Like a lot of farmers and ranchers, Lynn Gustin was itching for warmer weather, so he could get back into the field, during an interview in early 2018. The 59-year-old has a lot more peace of mind than four years before when he went in for his first colonoscopy and heard the word nobody wants to hear: cancer.
“And I put it off and put it off, which I shouldn’t have done,” he said of the procedure.
A colonoscopy is the best way to spot colorectal cancer, the third-most-common cancer diagnosed and the second-leading cause of cancer-related deaths in the United States. Most colorectal cancers begin as a non-cancerous polyp, a growth within the inner lining of the colon or rectum. Over time and without removal, these polyps develop into cancer.
Gustin’s colonoscopy revealed 13 polyps in his colon. One polyp was cancerous and another was pre-cancerous.
“It scares the hell out of you, I’ll tell you that, when they tell you something like that,” Gustin said.
Ten weeks later, Gustin had a colectomy at Sanford Health in Bismarck, North Dakota, where Kimber Boyko, M.D., removed two 8-inch pieces of his colon.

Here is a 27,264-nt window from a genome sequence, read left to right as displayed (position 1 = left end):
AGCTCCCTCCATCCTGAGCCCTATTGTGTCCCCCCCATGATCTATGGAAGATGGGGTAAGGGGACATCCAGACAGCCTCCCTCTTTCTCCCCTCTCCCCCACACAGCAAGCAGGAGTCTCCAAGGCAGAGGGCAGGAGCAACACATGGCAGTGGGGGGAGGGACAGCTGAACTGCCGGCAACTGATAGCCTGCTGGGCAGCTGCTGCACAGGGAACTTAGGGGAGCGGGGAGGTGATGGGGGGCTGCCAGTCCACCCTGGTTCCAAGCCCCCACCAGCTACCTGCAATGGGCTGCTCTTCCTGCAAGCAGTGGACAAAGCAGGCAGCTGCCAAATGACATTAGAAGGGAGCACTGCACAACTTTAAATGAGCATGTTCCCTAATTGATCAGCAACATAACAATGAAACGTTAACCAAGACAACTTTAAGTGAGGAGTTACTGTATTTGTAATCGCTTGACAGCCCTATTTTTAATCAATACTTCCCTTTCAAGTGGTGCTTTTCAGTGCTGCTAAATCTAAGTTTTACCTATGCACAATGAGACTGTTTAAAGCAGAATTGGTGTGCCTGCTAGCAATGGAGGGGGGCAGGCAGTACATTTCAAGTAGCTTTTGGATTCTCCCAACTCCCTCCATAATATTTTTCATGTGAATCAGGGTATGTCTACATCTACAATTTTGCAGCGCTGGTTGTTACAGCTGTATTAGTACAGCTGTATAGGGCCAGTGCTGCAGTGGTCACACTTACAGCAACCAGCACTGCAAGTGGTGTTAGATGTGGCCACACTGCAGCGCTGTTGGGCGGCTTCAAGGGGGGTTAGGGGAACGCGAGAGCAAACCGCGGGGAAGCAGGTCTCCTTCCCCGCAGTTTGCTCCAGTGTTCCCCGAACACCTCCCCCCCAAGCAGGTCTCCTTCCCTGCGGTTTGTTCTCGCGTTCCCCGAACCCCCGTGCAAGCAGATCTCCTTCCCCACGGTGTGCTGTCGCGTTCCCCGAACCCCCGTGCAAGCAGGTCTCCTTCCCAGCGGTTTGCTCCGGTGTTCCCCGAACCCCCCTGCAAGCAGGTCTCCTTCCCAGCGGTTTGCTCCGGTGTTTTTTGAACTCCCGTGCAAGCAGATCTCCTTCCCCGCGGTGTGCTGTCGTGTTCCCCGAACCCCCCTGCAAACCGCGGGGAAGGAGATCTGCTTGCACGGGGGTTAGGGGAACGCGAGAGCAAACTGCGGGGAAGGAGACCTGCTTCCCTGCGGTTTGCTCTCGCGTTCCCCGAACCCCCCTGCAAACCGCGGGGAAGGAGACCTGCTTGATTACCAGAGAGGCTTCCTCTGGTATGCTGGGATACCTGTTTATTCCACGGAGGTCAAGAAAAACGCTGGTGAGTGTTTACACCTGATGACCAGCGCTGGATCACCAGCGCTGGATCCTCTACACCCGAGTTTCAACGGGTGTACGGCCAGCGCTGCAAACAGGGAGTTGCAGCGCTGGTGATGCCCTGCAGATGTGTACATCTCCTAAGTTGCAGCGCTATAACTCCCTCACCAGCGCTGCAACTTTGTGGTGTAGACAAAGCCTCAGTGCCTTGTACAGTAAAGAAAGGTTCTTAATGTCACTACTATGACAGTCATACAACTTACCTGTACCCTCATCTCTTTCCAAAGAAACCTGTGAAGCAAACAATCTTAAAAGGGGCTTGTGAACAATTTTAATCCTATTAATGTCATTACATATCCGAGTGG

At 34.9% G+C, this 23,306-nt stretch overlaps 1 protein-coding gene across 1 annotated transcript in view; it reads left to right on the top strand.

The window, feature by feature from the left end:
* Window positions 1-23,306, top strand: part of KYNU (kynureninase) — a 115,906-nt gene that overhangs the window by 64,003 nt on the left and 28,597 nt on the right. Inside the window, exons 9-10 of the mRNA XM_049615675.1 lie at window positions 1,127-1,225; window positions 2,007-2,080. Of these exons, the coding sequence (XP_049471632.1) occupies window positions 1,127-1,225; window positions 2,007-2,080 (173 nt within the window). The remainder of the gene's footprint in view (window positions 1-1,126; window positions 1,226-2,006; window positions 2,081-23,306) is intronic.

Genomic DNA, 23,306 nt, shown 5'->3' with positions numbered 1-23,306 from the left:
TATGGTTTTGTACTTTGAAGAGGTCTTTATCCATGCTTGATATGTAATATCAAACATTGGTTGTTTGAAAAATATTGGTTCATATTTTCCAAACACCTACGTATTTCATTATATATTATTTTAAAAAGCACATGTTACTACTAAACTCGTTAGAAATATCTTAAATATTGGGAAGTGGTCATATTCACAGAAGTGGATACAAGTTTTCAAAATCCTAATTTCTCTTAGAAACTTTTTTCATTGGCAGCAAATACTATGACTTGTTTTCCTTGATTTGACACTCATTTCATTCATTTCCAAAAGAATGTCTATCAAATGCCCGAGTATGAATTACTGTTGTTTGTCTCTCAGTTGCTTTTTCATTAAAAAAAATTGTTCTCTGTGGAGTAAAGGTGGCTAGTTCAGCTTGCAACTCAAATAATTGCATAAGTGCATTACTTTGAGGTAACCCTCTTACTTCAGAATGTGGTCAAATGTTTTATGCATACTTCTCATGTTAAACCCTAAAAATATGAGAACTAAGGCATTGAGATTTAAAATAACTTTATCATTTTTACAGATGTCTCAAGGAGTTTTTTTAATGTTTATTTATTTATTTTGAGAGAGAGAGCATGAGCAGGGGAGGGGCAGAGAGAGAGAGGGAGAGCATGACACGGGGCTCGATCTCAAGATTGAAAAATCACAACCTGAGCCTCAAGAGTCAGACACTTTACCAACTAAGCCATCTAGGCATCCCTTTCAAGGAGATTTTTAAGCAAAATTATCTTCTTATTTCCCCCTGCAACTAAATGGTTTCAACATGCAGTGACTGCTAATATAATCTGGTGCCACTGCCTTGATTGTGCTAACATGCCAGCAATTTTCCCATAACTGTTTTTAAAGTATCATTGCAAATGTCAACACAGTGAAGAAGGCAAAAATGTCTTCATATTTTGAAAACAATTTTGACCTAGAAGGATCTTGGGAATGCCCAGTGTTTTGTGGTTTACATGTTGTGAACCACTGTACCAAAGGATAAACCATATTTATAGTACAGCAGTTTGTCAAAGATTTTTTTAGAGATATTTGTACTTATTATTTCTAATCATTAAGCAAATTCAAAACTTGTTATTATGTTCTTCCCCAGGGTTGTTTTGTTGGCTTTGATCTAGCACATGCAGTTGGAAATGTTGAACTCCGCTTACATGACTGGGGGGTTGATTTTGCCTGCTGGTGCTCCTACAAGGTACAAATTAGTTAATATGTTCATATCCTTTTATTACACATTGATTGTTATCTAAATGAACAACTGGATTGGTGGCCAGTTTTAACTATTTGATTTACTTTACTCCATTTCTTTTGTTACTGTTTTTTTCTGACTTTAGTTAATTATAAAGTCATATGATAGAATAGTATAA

Luckily, the cancer hadn’t spread past the colon. After the surgery, Gustin was cancer-free and didn’t need any additional chemotherapy or radiation.
“Of course, when you get a phone call and the doctor lays the ‘C’ word on you, you know a lot of things go through your mind. You know, that week before, you’re like, ‘Oh, man.’ But then you go in, and it was a major surgery to remove two pieces of my colon, but everything went well,” Gustin said.
Colonoscopy: Spreading the word
The American Cancer Society recommends all patients without risk factors begin regular screening at the age 50 and age 45 for African-Americans. Patients with a first-degree relative diagnosed between 50 and 60 years old should begin screening at age 40, or 10 years before the diagnosis of the family member.
Gustin has been doing his part to spread the word to his family and friends. He wants everyone to get screened as soon as their doctor recommends.
“Everyone is scared of the prep, you know, with the colonoscopy. But that few hours of prep, when I look at what I had to go through for the next month, yeah, that’s nothing,” Gustin said.
And Gustin is making sure he’s practicing what he’s preaching. He’s been getting his colonoscopy every year since he had his surgery.
“I just had one here two weeks ago and now they said I can wait two years to get my next one because everything looks clear,” Gustin said last year.
So now he can wait patiently for the snow to melt and the ground to thaw, so he can get back into the field. Of course, he will still leave plenty of time to spend with his wife, kids and grandchildren.
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